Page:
Server Monitoring With Logz.io and the ELK Stack
Server Monitoring With Logz.io and the ELK Stack
Learn more about server monitoring with Logz.io and the ELK stack.
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In a previous article, we explained the importance of monitoring the performance of your servers. Keeping tabs on metrics such as CPU, memory, disk usage, uptime, network traffic, and swap usage will help you gauge the general health of your environment as well as provide the context you need to troubleshoot and solve production issues.
In the past, command line tools, such as top, htop, or nstat, might have been enough, but in today’s modern IT environments, a more centralized approach for monitoring must be implemented.
There are a variety of open-source daemons that can be used for monitoring servers, such as StatsD and collectd, but these only handle the process of collection. These need to be complemented by solutions that can store the metrics and provide the tools to analyze them. That’s where the ELK stack comes into the picture — providing a complete platform for collecting, storing, and analyzing server metrics.
In this article, we’ll explain how to use both Logz.io and vanilla ELK to ship server metrics using Metricbeat. We’ll look into how to set up the pipeline and build a monitoring dashboard in Kibana (to follow the steps described below, you’ll need either a Logz.io account or your own ELK Stack setup).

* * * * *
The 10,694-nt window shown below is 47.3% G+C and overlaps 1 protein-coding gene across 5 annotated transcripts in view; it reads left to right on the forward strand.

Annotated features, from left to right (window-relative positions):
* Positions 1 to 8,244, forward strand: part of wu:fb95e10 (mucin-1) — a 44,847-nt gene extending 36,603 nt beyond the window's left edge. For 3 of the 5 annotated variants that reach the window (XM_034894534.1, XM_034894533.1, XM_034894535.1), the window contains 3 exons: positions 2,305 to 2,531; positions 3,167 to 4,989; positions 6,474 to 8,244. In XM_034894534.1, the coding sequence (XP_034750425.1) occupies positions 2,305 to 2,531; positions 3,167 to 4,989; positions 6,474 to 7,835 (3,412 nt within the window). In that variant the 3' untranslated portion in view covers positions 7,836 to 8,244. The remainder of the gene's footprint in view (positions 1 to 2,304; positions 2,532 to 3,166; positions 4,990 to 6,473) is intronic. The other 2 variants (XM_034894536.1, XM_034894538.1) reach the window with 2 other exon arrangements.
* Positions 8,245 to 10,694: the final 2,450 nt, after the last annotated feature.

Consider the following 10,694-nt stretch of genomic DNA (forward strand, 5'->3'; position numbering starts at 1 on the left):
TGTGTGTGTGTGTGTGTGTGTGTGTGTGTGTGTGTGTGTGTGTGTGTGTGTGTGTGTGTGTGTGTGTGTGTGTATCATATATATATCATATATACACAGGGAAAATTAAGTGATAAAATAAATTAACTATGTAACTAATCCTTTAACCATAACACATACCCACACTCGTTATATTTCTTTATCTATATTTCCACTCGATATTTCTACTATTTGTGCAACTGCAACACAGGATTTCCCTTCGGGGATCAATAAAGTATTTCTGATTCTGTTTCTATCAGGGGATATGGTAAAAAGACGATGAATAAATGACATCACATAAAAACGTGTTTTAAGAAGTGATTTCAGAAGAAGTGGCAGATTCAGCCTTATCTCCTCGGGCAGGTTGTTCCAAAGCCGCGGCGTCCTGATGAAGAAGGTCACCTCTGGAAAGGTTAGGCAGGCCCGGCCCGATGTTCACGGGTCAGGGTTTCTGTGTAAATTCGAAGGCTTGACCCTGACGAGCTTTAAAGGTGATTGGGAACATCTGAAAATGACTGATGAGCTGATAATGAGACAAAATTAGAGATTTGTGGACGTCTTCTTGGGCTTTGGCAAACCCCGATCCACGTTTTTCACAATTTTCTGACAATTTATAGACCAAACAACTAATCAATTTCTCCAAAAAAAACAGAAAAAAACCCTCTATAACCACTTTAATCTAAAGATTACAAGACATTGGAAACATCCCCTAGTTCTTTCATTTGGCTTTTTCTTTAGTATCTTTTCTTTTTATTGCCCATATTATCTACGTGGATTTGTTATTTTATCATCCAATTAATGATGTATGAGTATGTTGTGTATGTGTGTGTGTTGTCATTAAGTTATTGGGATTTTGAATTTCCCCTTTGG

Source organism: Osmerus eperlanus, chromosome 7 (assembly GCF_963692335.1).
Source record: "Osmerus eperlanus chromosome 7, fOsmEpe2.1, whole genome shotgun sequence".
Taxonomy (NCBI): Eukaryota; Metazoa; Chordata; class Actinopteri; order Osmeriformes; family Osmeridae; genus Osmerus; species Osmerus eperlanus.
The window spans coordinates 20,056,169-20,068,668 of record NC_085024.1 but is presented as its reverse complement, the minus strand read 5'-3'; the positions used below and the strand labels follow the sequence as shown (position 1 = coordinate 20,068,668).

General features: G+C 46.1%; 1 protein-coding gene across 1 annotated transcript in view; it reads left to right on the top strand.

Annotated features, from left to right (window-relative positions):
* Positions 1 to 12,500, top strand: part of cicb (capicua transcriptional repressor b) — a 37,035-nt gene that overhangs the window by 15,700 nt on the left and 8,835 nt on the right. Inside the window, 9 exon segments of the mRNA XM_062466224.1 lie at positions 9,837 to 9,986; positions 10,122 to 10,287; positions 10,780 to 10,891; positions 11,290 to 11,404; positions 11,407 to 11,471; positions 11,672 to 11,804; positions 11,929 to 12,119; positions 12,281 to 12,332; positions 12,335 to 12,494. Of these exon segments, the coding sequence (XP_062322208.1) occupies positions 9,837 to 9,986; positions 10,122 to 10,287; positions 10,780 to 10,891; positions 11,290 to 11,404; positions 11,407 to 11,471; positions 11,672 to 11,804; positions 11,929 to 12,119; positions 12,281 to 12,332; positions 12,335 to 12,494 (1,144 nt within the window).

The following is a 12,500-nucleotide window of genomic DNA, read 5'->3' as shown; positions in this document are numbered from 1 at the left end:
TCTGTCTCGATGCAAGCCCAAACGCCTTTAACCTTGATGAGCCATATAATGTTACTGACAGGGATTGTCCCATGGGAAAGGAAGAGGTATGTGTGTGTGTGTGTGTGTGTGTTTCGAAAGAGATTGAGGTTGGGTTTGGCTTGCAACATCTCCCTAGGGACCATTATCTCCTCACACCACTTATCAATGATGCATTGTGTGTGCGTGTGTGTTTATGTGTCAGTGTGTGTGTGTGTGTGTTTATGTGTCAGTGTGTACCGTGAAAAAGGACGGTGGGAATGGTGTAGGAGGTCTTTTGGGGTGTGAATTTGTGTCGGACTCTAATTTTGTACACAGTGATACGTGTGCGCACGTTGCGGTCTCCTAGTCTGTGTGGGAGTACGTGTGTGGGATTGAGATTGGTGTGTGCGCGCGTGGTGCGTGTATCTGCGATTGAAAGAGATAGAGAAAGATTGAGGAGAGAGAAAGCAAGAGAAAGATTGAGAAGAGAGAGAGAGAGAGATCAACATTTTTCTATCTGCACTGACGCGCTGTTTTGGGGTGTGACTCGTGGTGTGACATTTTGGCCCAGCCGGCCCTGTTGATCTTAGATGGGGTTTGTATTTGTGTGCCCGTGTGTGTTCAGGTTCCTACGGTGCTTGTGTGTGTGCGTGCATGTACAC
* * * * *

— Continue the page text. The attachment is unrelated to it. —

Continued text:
What Is Metricbeat?
As its name implies, Metricbeat collects a variety of metrics from your server (i.e. operating system and services) and ships them to an output destination of your choice. These destinations can be ELK components such as Elasticsearch or Logstash, or other data processing platforms such as Redis or Kafka.
Metricbeat is installed on the different servers in your environment and used for monitoring their performance, as well as that of different external services running on them. For example, you can use Metricbeat to monitor and analyze system CPU, memory and load. In Dockerized environments, Metricbeat can be installed on a host for monitoring container performance metrics.
There are various ways of installing Metricbeat, but for the sake of this article, we’ll be installing it from Elastic’s repositories.
First, we’ll download and install Elastic’s public signing key:
wget -qO - https://artifacts.elastic.co/GPG-KEY-elasticsearch | sudo apt-key add -